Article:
Let’s Begin with the Past in Front

It all started with a movie.

About nine years ago, in those fast-fading days of pulp and glory, I was an entertainment writer for the Corvallis Gazette-Times, the sole organ of an Oregon college town, home to Oregon State University and a sizable arts community of pickled beatniks with a limited purview of what constitutes “art.” (You can probably guess where this is headed.)

One afternoon Lions Gate sent me a screener for a film called The Red Violin, which, fortuitously, was opening the following week at the local art-house. I took it back to my plush studio, slipped it into my VCR (how quaint!), and extinguished all illumination save the vivid cinematic palette humming from my TV. And for the next two hours I endured a lugubriously fashioned series of centuries-spanning vignettes/suites held together by a stringed instrument soaked in blood and afterbirth. The point of the overall story was a mother’s love for her son as expressed in the gift of music — the full embrace of life and passion — through this seemingly cursed object, which over the centuries increases in value and becomes the prized bauble for a metropolitan auction house. There are many bidders, but only one man actually deserves it: Samuel L. Jackson as a simple appraiser who nicks the invaluable vessel as a present for his daughter. Very treacly, very self-consciously ahh-ty, very dull, and I said as much in my own appraisal printed the following week. That was that, or so I thought.

The first letter of protest came from the theater’s owner. He called me a “feckless child” and, according to rumor, sincerely believed I’d nursed a personal vendetta for some past imagined slight. (Never met the man; had no opinion of him.) Then followed more correspondence, an outpouring of concern from the local Granola Mafia that the Gazette-Times staffed its office with culture-hating goons. A representative even arrived on scene to discuss The Issue with our managing editor, and I managed to sneak a snippet of her presentation. “I mean,” she reasoned, “doesn’t he actually write about rap or something?” Meaning that because I enjoyed a “lesser” or “base” art form, I lacked the sophistication necessary to grasp the subtle-yet-inspirational elegance of The Red Violin. There were orders for my head, demands I be replaced with someone more “qualified.” All because I panned a fucking movie. It was my first exposure to highbrow discrimination.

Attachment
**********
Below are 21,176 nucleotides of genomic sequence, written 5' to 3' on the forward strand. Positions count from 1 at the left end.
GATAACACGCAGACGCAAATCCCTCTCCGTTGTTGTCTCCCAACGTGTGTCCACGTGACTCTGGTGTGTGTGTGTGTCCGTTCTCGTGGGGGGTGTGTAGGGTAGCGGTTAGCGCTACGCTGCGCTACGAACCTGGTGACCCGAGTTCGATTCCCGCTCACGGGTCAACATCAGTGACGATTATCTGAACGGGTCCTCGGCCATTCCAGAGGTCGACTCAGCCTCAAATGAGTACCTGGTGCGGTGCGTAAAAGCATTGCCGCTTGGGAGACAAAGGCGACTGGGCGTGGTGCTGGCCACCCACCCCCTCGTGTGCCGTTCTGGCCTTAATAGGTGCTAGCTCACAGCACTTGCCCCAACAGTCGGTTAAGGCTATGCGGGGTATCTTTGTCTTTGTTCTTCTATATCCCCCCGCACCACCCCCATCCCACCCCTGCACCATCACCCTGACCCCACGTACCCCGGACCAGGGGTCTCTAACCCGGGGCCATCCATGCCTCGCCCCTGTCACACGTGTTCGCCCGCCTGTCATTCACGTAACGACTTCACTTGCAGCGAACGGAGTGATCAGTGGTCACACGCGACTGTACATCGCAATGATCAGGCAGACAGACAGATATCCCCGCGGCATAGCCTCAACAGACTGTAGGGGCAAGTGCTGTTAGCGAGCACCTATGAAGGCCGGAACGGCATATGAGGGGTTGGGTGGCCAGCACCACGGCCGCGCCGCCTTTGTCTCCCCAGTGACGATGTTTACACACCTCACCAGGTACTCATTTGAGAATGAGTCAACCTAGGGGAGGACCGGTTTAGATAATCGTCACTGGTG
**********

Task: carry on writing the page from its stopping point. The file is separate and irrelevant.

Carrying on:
All my life, whenever someone’s asked about my favorite music or whatever, my stock answer is “Anything I can get my hands on.” It’s not a serious reply, but actually, it is. I love noise. I love visuals. And as a consequence, although I’m acutely aware of the cultural divisions between high and low, I’ve somehow never made that distinction for myself. To this day I don’t understand how someone couldn’t like, say, professional wrestling and jazz (the “Wrazz” of this blog’s moniker) and be knowledgeable about both. Or that someone couldn’t enjoy Twisted Sister’s Stay Hungry while lounging under a Basquiat, enrapt in the latest New Yorker. Or that someone could coolly bob his bean to Rappa Ternt Sanga and give equal props to Die erste Walpurgisnacht. Or The Red Violin, for that matter, if it didn’t suck. (Shoulda been a bowling ball instead.)

Anyway, “The Daily Wrazz” is dedicated to culture of all kinds. There are no guilty pleasures here, just pleasures, period. See you real soon.


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